The excitement went through the roof. Will loves his American fast food, and has it almost nightly back home, but has missed it greatly out here. The best thing about McDonald’s is it has free and fast Wi-Fi. We were excited to have lunch there.
We still had 10mi/17km to go to get to our destination, so we were not able to stay as long as we would have liked, but we got a good hour and a half there. I had the best milkshake I’ve had all trip. I swear out here, a milkshake is more like milk with a faint hint of chocolate. The one I got today was thick and actually tasted like chocolate so I was in heaven! It is just sad that I have to go to McDonald’s to find it because I actually don’t go to McDonald’s back home.
We walked out of town, and 5km later, reached the town of Silverdale where we all needed to pick up an item or two from the grocery store for our last day into Auckland tomorrow. As we walked through town, it was afternoon and the evening traffic was picking up. The traffic went right through the area where all the Silverdale schools are. We walked through just as school was being dismissed in a sea of middle schoolers. It felt really awkward to be walking around in a pack around a bunch of middle schoolers when I’m used to that situation as a teacher.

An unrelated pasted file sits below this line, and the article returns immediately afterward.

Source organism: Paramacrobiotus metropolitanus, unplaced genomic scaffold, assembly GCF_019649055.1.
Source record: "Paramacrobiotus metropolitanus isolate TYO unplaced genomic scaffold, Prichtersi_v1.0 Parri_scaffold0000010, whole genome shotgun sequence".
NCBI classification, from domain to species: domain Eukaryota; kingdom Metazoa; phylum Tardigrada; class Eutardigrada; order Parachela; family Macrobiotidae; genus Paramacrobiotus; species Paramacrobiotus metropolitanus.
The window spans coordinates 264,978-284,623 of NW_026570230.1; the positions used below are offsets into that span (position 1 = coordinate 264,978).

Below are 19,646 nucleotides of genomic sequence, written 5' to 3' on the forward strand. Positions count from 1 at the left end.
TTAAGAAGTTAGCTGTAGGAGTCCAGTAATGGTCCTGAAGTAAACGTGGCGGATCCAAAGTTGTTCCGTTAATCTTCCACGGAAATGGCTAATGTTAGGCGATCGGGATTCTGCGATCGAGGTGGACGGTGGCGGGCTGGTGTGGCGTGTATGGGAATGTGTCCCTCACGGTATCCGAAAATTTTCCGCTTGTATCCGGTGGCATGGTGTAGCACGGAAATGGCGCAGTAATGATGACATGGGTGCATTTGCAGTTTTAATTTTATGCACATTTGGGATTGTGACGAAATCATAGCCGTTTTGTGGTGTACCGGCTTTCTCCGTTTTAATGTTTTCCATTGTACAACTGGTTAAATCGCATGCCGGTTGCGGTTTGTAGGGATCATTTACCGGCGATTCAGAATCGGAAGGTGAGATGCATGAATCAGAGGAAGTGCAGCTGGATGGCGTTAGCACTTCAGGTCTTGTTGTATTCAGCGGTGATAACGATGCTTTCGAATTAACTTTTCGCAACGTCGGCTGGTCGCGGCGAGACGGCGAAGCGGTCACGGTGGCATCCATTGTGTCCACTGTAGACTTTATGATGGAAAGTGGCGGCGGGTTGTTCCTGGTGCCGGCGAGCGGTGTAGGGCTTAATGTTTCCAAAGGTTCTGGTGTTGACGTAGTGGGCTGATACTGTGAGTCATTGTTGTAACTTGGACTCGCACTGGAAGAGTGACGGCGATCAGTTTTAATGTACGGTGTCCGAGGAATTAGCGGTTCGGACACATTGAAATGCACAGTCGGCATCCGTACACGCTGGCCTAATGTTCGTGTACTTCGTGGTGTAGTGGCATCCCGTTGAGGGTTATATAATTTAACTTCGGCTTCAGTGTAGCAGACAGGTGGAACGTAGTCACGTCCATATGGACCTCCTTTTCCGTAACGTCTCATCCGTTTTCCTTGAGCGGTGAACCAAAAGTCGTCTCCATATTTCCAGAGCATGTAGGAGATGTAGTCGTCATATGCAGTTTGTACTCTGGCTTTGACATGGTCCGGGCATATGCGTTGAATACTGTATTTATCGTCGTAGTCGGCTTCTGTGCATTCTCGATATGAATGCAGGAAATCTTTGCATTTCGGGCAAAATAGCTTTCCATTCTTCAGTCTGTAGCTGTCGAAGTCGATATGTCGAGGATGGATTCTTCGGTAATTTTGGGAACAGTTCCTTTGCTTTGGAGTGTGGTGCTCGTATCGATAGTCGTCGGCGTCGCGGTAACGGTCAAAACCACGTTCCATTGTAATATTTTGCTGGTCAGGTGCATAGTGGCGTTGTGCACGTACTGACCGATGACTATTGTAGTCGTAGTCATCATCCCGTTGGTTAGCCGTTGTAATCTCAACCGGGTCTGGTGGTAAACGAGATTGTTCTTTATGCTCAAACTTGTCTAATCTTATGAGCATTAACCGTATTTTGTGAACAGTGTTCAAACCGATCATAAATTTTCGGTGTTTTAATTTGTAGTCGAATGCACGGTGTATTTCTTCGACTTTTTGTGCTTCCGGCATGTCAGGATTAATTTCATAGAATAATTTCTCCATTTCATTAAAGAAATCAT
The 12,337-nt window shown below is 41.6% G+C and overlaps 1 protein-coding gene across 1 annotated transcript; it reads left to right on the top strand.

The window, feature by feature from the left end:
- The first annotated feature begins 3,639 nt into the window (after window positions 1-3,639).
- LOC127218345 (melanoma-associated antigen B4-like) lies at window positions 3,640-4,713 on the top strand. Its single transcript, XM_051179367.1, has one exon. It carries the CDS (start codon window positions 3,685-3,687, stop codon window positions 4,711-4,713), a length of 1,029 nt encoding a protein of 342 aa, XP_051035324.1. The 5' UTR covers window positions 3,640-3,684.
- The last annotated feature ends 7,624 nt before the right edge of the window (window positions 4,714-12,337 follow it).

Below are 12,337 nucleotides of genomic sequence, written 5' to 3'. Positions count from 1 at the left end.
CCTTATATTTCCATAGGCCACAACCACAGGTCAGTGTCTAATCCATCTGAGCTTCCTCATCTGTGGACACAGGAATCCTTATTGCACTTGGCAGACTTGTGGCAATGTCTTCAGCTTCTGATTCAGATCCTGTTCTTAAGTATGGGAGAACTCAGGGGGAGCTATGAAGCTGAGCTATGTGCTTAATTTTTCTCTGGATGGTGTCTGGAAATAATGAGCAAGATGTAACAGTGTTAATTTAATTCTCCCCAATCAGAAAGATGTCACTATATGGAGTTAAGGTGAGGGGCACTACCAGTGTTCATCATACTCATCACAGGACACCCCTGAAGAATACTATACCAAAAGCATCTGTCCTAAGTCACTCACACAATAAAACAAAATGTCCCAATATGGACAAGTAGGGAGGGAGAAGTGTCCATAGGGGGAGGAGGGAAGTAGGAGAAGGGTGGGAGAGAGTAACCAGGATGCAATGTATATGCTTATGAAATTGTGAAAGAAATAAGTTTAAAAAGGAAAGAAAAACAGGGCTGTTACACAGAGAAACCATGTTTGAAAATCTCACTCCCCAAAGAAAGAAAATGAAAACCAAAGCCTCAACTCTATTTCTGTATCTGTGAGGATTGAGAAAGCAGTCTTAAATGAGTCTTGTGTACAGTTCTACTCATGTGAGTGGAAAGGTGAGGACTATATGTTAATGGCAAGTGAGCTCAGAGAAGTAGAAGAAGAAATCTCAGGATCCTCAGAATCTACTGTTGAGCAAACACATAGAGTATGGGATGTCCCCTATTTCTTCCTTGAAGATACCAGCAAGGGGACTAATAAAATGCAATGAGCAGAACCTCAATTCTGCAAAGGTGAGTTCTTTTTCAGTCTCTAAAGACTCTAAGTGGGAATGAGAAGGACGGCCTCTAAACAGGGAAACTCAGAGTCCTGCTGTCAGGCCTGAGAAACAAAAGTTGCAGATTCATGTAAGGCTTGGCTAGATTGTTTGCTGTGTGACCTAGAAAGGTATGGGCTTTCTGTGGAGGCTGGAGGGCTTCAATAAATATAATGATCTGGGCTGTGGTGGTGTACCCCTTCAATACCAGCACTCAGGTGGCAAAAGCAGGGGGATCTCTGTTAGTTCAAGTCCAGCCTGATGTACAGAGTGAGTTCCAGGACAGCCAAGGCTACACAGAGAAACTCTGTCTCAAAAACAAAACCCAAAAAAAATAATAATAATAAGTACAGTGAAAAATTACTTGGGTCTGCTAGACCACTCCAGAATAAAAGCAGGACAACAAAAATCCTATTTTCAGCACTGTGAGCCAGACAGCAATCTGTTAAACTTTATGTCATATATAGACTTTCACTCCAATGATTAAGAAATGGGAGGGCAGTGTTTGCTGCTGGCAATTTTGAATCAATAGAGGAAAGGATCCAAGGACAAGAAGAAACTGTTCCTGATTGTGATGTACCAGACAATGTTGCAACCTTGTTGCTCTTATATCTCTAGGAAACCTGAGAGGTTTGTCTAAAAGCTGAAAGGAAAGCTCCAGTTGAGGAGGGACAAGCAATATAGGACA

The final push was to the holiday park (a caravan park) in Stillwater. It started with a great walkway along a bay and then ended on busy highways with little to no shoulder for well over an hour. It was not very safe.
We had worried that it would be at least $30 a tent because we had heard it was expensive as we got closer to Auckland, and I hadn’t been able to reach anyone to find out what price it was. I finally got through to someone as we were walking and found out that it is free! AMAZING! We arrived just after 6pm and the manager is super great to TA walkers. He has a pool hall with bunk beds and a carpeted tv room we can all sleep in if we don’t want to pitch tents, gave us a voucher for 500MB of wifi, and a coin for a 5min hot shower, so amazingly great! He knows we have to stay here to line up for this crossing and we all tend to get bottlenecked here. We are here with three couples that have been hiking together.